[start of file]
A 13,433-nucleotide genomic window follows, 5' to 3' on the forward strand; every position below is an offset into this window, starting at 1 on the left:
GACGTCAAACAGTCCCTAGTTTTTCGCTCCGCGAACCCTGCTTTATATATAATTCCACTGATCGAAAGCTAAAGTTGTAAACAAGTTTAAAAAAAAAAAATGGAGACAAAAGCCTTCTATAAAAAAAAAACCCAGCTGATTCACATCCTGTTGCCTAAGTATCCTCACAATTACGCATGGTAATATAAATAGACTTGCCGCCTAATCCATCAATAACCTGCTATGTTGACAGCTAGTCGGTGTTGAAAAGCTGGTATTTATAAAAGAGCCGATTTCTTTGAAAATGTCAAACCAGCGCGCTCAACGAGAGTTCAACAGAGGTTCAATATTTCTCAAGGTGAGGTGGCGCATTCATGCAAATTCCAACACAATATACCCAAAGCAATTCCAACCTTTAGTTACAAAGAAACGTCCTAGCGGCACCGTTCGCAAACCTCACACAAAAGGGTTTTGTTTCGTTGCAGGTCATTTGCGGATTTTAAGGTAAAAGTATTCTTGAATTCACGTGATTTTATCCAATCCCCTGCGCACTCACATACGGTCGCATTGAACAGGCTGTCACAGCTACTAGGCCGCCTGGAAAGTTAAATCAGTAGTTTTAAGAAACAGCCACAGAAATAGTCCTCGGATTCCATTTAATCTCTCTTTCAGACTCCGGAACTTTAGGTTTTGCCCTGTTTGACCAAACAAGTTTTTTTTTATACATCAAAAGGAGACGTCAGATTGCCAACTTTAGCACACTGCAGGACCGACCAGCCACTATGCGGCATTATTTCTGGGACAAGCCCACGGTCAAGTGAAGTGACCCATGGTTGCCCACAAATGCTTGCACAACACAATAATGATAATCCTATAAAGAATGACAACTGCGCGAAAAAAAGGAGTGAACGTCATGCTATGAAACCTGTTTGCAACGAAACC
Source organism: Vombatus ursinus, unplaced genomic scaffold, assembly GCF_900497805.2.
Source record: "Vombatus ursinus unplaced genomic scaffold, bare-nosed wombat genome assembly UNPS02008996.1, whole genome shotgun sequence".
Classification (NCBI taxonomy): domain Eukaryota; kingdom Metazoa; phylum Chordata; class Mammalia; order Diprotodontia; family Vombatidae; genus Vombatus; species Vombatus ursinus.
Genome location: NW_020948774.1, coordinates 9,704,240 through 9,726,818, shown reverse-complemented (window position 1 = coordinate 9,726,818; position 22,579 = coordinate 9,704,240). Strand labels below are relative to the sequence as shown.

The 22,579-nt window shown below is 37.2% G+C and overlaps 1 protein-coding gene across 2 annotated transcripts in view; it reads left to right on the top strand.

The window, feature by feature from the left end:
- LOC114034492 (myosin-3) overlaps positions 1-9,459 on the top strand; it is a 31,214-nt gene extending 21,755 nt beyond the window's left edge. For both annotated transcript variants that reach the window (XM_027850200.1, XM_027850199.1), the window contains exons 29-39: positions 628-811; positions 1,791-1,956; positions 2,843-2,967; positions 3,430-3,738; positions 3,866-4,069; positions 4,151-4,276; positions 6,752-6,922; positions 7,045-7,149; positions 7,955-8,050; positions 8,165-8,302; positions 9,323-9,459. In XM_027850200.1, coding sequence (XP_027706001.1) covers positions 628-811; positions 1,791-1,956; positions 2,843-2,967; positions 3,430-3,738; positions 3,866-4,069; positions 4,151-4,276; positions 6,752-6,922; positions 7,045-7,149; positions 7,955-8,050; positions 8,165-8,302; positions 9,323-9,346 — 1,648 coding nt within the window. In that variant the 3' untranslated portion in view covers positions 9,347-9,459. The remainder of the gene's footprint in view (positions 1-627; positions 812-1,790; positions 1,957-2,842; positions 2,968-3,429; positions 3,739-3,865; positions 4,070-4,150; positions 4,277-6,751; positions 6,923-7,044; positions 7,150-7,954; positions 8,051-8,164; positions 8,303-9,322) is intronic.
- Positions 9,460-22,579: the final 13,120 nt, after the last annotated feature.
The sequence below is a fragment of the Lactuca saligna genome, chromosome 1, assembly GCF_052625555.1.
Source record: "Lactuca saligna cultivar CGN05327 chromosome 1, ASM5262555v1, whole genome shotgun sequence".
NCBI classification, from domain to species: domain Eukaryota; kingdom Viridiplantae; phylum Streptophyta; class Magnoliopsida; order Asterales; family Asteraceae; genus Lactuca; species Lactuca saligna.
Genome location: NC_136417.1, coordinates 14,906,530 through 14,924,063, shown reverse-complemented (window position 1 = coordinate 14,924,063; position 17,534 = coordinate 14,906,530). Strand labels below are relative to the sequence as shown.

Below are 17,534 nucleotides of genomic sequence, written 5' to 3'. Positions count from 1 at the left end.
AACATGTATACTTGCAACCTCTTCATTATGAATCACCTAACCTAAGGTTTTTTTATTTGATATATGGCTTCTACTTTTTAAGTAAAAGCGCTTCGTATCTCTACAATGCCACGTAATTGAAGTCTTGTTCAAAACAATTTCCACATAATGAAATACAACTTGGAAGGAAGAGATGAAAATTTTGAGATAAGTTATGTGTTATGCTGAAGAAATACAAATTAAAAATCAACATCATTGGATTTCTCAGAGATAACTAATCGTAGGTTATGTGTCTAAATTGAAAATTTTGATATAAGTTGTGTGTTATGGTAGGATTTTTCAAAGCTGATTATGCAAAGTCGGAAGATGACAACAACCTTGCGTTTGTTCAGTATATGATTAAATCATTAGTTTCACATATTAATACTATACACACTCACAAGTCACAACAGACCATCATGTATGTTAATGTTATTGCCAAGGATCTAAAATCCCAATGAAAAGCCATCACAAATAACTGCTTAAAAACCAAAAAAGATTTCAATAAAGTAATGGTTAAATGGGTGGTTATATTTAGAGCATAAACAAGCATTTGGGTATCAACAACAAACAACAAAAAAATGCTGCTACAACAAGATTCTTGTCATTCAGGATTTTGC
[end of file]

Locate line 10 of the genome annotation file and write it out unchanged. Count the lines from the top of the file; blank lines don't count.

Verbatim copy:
- Positions 9,460-22,579: the final 13,120 nt, after the last annotated feature.